Shapiro's, an authorized Medicaid vendor, did not have orthopedic shoes or orthopedic inserts on site or the equipment to fabricate the inserts, such as casting equipment and an oven, the state's investigation found.
"Customers come in with a prescription for an orthopedic shoe; they walk out with a basketball shoe," said Pete McAleer, a spokesman for the Comptroller's Office.
Shapiro's owner, Tammy Hahm, and her attorney, Paul Melletz, say the shoe doesn't fit. Melletz said officials were rushing to judgment.
"We follow the prescriptions given by the doctors," said Melletz, a Cherry Hill lawyer. "There was no intent to commit any kind of fraud or any kind of selling something that was improper."
He said Hahm, of Voorhees, believes she dispenses orthopedic shoes based on Medicaid guidelines and state law.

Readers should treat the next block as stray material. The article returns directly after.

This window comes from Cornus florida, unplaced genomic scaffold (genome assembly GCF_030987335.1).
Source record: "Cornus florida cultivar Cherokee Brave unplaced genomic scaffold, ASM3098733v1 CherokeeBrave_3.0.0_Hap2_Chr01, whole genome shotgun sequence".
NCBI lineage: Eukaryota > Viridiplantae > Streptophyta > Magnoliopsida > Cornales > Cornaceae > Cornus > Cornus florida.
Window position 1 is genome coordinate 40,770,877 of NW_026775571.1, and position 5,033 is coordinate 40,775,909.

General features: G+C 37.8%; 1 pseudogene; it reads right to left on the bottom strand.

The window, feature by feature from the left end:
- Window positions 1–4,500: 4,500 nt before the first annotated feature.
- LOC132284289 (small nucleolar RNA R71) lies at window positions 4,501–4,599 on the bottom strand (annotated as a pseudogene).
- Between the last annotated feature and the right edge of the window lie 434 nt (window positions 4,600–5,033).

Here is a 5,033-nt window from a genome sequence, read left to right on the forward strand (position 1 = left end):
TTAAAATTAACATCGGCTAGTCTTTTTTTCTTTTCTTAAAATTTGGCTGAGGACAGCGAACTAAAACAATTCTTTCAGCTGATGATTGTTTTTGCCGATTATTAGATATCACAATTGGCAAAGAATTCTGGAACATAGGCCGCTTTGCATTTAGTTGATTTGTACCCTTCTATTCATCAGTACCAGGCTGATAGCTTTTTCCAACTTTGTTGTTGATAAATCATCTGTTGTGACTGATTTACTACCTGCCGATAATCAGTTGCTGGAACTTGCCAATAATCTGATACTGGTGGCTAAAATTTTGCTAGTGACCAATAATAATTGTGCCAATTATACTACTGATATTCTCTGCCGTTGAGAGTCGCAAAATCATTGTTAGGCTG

Hahm said Shapiro's carries prefabricated inserts. "If there is a mistake I made, I will fix it," she said.
McAleer said that the Centers for Medicare and Medicaid Services spells out the criteria for an orthopedic shoe and that Hahm received training for Medicaid vendors detailing the parameters.
Hahm, a first-time business owner who attended Philadelphia College of Pharmacy, said she bought the former Shapiro's Corrective Shoes from a previous owner in 2005.
As an example, state officials said, Hahm claimed that the Nike shoes the store dispensed were authorized orthopedic shoes. But Nike does not manufacture a high-top corrective basketball shoe and Shapiro's doesn't carry Nike's only corrective shoe, a walking shoe, officials said.
The fraud division said it had suspended further Medicaid payments to Shapiro's and referred the case to the Attorney General's Office.
Contact Darran Simon at 856-779-3829 or email@example.com, or follow on Twitter @darransimon.